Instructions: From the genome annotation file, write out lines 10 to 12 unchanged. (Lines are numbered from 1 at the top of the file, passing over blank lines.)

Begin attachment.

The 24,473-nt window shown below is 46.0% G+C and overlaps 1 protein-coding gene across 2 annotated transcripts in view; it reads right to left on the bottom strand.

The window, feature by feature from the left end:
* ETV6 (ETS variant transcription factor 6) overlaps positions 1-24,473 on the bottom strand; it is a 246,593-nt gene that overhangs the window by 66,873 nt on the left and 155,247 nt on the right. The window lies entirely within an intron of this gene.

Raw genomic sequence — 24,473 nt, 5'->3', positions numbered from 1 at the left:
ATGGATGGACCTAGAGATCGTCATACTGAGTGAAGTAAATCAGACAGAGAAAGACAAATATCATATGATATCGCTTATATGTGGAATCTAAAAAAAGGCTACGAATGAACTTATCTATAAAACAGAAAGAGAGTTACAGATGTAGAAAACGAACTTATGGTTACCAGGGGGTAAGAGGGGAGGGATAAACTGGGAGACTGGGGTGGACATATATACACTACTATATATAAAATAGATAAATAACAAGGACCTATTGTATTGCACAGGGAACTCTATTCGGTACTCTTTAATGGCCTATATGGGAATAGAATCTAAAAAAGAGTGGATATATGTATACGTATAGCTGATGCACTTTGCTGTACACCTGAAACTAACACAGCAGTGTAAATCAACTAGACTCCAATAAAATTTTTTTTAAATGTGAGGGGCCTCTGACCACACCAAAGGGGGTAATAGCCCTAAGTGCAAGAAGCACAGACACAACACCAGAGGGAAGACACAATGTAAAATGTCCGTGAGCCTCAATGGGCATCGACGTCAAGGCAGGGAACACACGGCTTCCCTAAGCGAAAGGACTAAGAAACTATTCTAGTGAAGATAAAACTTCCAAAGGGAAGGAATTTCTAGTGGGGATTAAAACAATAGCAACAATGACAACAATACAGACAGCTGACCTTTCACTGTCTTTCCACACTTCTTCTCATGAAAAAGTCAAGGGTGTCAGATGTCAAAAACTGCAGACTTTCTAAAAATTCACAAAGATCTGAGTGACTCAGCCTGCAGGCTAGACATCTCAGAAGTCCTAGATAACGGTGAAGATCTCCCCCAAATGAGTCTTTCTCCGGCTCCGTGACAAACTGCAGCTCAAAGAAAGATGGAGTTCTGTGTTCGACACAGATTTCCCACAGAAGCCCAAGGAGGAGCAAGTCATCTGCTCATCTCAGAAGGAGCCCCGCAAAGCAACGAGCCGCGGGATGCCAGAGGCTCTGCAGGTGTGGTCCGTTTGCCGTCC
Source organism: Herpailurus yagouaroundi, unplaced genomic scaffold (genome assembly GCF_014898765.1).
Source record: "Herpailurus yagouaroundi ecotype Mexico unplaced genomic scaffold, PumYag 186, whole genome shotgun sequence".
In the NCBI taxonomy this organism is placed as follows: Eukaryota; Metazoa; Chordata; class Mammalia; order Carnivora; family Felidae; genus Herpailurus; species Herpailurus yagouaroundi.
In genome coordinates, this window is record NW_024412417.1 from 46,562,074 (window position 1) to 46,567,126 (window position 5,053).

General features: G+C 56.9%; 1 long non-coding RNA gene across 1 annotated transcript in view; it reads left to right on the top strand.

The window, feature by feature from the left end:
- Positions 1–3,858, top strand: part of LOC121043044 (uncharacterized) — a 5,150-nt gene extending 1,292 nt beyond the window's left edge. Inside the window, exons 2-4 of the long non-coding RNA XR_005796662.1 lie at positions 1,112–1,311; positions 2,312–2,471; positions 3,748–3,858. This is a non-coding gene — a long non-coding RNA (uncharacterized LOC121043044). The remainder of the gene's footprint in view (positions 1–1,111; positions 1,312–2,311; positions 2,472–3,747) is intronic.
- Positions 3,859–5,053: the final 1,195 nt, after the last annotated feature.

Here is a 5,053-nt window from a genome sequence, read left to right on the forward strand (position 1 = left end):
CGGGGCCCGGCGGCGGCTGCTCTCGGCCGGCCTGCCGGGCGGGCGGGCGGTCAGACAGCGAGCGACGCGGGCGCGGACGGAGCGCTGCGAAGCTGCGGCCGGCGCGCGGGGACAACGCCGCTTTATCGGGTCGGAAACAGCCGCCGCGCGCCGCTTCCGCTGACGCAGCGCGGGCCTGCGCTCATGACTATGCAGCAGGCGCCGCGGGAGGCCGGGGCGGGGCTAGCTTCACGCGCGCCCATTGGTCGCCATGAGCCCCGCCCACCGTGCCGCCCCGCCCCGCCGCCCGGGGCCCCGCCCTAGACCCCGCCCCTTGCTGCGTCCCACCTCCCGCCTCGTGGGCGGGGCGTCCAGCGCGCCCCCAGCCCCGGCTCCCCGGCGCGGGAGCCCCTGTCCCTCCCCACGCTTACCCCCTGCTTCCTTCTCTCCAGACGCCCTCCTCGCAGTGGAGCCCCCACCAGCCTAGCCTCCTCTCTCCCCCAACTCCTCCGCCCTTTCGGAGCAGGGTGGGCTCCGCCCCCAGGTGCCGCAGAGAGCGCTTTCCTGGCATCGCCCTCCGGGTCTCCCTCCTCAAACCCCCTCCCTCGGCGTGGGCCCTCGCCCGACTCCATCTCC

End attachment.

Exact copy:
General features: G+C 56.9%; 1 long non-coding RNA gene across 1 annotated transcript in view; it reads left to right on the top strand.

The window, feature by feature from the left end:
- Positions 1–3,858, top strand: part of LOC121043044 (uncharacterized) — a 5,150-nt gene extending 1,292 nt beyond the window's left edge. Inside the window, exons 2-4 of the long non-coding RNA XR_005796662.1 lie at positions 1,112–1,311; positions 2,312–2,471; positions 3,748–3,858. This is a non-coding gene — a long non-coding RNA (uncharacterized LOC121043044). The remainder of the gene's footprint in view (positions 1–1,111; positions 1,312–2,311; positions 2,472–3,747) is intronic.